Grades8 to 12
This site includes advertising.
In the ClassroomAdd humor to your science, math, language, and current events classes to lighten the mood! Spice up professional presentations with humor, and keep your audience involved. Share the direct URL to any comic that relates to your curriculum or specific topics. Encourage students to create comics with your current content. Have students use one of the tools and ideas included in this collection. Keep your class website humorous with a few comics from XKCD.
GradesK to 12
In the ClassroomCreate dialogues that introduce new content topics in your classroom. Students can use this "witty" tool to introduce topics from research or to practice a speech to be given in class. Use comics to create a dialogue discussing misconceptions in the content and a discussion of the actual facts to dispel the misunderstandings. To view more comic creator tools and ideas view this collection. Some suggested comic creators are Printable Comic Strip Templates, reviewed here, ToonyTool, reviewed here, Make Beliefs Comix, reviewed here.
Grades9 to 12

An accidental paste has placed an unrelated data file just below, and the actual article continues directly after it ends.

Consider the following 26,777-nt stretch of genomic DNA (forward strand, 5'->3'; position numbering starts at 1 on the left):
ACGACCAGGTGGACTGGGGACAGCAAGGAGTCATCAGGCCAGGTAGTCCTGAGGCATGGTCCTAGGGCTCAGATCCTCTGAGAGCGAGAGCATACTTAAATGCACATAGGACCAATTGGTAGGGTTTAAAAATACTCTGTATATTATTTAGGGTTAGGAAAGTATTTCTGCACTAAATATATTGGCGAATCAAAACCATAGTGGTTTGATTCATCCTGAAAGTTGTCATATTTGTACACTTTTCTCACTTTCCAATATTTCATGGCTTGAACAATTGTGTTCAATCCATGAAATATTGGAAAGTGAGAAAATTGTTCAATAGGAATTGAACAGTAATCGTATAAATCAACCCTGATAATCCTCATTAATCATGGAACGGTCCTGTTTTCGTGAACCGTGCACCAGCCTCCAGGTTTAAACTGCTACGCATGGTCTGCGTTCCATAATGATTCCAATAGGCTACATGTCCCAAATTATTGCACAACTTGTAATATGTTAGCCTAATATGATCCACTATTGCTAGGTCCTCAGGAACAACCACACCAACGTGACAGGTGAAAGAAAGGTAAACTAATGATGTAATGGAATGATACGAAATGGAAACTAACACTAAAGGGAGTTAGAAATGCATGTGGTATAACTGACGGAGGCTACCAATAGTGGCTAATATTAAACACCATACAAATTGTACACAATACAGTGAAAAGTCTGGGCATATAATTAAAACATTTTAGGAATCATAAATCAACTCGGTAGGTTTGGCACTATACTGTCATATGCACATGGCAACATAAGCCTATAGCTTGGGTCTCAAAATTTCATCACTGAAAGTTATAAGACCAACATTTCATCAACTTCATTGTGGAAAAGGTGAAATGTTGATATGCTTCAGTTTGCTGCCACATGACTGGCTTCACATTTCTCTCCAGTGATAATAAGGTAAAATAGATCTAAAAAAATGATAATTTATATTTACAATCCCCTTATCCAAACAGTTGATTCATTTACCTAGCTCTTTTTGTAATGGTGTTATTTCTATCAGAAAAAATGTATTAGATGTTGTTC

In the ClassroomAdd Stick Figure Hamlet to your arsenal of tools when reading Shakespeare. Share images from the site throughout your class reading of Hamlet on your interactive whiteboard. Invite students to interpret what is happening in the comics. Challenge students to find omissions in the retelling or to draw their own, better versions. Share the link for students to view at home. The images may be very helpful to visual learners in understanding the content of this work. Browse the TeachersFirst Shakespearean collection for other ideas to use with Hamlet. Use this site as inspiration and have students create their own comics for any piece of literature. Find many ideas at TeachersFirst's Comics Collection.
Grades2 to 8
In the ClassroomThe comics would be great discussion starters at the beginning of the day. Post one on your interactive whiteboard (or projector) as students arrive to use as a journal prompt or discussion activity. The resources on Rustle the Leaf are really well done, these can be used throughout the year, monthly, or all together as a focused unit. Challenge students to create their own comics (or videos) to explain an environmental topic using comic-creation tools from this collection.
Grades7 to 12
As an important primary source, political cartoons provide an important insight into the issues and controversies of their time period. More than simply who did what, and what happened where, these drawings show us the emotions and conflict involved in the ugly and messy business of politics.